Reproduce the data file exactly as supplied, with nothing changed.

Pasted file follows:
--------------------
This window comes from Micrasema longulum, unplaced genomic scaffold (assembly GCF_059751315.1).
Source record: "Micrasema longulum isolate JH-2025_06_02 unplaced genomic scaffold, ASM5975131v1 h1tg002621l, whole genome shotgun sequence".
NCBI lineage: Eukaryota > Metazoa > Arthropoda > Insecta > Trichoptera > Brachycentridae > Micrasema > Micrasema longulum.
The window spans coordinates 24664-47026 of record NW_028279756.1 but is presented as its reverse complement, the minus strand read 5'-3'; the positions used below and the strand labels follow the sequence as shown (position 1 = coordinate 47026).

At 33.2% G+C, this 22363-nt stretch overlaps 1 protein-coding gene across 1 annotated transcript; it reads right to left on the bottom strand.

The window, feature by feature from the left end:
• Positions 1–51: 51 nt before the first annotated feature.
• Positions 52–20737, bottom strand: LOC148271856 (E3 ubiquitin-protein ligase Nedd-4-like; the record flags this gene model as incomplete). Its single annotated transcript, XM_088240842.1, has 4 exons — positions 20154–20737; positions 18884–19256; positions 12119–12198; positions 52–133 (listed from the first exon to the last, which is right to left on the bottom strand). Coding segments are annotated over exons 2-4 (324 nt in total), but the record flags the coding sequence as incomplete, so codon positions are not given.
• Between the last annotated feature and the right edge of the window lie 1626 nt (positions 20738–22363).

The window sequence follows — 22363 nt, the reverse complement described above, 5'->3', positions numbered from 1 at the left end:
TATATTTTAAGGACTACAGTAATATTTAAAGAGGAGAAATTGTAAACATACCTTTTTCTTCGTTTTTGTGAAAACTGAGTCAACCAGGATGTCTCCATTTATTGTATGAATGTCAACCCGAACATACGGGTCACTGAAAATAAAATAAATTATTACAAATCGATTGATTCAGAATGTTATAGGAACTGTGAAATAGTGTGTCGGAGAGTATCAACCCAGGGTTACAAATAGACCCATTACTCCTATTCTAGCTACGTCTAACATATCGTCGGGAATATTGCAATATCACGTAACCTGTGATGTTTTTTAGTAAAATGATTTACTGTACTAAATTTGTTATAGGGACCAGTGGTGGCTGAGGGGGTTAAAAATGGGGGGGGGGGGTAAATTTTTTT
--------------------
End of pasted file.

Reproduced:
This window comes from Micrasema longulum, unplaced genomic scaffold (assembly GCF_059751315.1).
Source record: "Micrasema longulum isolate JH-2025_06_02 unplaced genomic scaffold, ASM5975131v1 h1tg002621l, whole genome shotgun sequence".
NCBI lineage: Eukaryota > Metazoa > Arthropoda > Insecta > Trichoptera > Brachycentridae > Micrasema > Micrasema longulum.
The window spans coordinates 24664-47026 of record NW_028279756.1 but is presented as its reverse complement, the minus strand read 5'-3'; the positions used below and the strand labels follow the sequence as shown (position 1 = coordinate 47026).

At 33.2% G+C, this 22363-nt stretch overlaps 1 protein-coding gene across 1 annotated transcript; it reads right to left on the bottom strand.

The window, feature by feature from the left end:
• Positions 1–51: 51 nt before the first annotated feature.
• Positions 52–20737, bottom strand: LOC148271856 (E3 ubiquitin-protein ligase Nedd-4-like; the record flags this gene model as incomplete). Its single annotated transcript, XM_088240842.1, has 4 exons — positions 20154–20737; positions 18884–19256; positions 12119–12198; positions 52–133 (listed from the first exon to the last, which is right to left on the bottom strand). Coding segments are annotated over exons 2-4 (324 nt in total), but the record flags the coding sequence as incomplete, so codon positions are not given.
• Between the last annotated feature and the right edge of the window lie 1626 nt (positions 20738–22363).

The window sequence follows — 22363 nt, the reverse complement described above, 5'->3', positions numbered from 1 at the left end:
TATATTTTAAGGACTACAGTAATATTTAAAGAGGAGAAATTGTAAACATACCTTTTTCTTCGTTTTTGTGAAAACTGAGTCAACCAGGATGTCTCCATTTATTGTATGAATGTCAACCCGAACATACGGGTCACTGAAAATAAAATAAATTATTACAAATCGATTGATTCAGAATGTTATAGGAACTGTGAAATAGTGTGTCGGAGAGTATCAACCCAGGGTTACAAATAGACCCATTACTCCTATTCTAGCTACGTCTAACATATCGTCGGGAATATTGCAATATCACGTAACCTGTGATGTTTTTTAGTAAAATGATTTACTGTACTAAATTTGTTATAGGGACCAGTGGTGGCTGAGGGGGTTAAAAATGGGGGGGGGGGGTAAATTTTTTT